City Taxis Sheffield: Why are fares so expensive? Boss explains why prices have risen

The price of taxis has risen since pandemic restrictions eased, causing discontent among many regular users in Sheffield.

Friday, 26th November 2021, 11:17 am
Updated Friday, 26th November 2021, 2:32 pm

At a public debate yesterday, which focussed on Sheffield’s future and zoomed in on transport issues in the city, panel member and community worker Lloyd Samuels raised the issue with City Taxis managing director Arnie Singh.

Speaking at the debate, which was hosted by The Star, Mr Samuels said: “I have been catching taxis for 20 years and the taxi service now is the worst it has ever been.

"You get drivers coming in from other towns not knowing their way around and just following a dodgy app which takes them all over the place.

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Arnie Singh, MD of City Taxis in Sheffield

"And you can book a taxi journey which says it will cost £5 and then a minute later it’s £15. What is going on?”

Mr Singh explained that the shortage of drivers after the pandemic, along with the regulations on taxi drivers imposed by Sheffield City Council, are presenting problems for cab firms.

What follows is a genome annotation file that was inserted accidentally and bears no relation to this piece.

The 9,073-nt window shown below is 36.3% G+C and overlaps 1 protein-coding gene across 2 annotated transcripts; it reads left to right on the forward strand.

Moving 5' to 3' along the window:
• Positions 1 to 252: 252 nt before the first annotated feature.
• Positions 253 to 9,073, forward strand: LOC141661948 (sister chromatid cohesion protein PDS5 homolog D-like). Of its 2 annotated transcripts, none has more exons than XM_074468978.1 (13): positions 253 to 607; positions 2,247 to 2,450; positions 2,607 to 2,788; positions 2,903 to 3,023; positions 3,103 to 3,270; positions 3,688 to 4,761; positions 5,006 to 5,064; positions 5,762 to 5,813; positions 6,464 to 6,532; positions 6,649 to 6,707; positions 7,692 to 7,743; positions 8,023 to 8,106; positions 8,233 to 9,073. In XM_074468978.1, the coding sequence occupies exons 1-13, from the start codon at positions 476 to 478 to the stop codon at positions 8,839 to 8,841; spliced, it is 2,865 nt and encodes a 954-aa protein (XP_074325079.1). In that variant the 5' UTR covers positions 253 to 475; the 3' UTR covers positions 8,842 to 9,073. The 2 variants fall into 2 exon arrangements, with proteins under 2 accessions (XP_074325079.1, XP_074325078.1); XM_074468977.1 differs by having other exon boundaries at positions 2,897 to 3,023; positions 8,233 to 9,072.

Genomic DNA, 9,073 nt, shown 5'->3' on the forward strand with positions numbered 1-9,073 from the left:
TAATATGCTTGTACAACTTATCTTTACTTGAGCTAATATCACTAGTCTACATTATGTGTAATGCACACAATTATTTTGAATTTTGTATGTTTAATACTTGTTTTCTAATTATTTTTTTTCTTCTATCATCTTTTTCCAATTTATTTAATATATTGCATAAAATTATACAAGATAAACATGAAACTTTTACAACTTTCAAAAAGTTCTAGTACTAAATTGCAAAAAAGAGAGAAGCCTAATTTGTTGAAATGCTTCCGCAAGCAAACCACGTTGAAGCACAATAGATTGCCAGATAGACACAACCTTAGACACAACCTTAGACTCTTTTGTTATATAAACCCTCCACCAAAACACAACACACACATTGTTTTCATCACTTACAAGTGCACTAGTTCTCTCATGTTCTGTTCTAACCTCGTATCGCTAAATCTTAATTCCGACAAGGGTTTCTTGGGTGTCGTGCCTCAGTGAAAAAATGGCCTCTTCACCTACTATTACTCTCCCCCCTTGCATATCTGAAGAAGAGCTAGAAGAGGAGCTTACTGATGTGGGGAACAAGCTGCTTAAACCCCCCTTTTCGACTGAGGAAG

He said: “Before the pandemic, we had 1,500 drivers. Now we have around 1,200. It used to be a five-minute wait from booking to pick-up and now the average is 15 minutes.

The Star debate Sheffield at a Crossroads. Managing director and owner of City Taxis owner Arnie Singh. Picture: Chris Etchells

"Historically a taxi driver would choose to work for one operator but now the landscape has changed.

How is the driver shortage affecting taxi prices?

"Drivers are self-employed and can work for multiple operators and Sheffield City Council says that is okay. Other councils still make drivers stick to one operator.

"In practice, if you book a taxi with us, the driver will also be working for our competitors. So it is all about the price. If a competitor charges higher rates and the driver can make more money they will work for them instead.”

Mr Singh explained that this is why journeys can suddenly rise in price significantly in a matter of minutes.

"We have to encourage drivers to come back to us,” he said. “Surge pricing is about supply and demand. So we have to up the prices to make sure drivers come back to us to work. We have to embrace that, whereas traditionally we would have fixed prices.

"However, we will only ever increase by around £1 or £2. Other firms might increase a journey by three or four or five times.”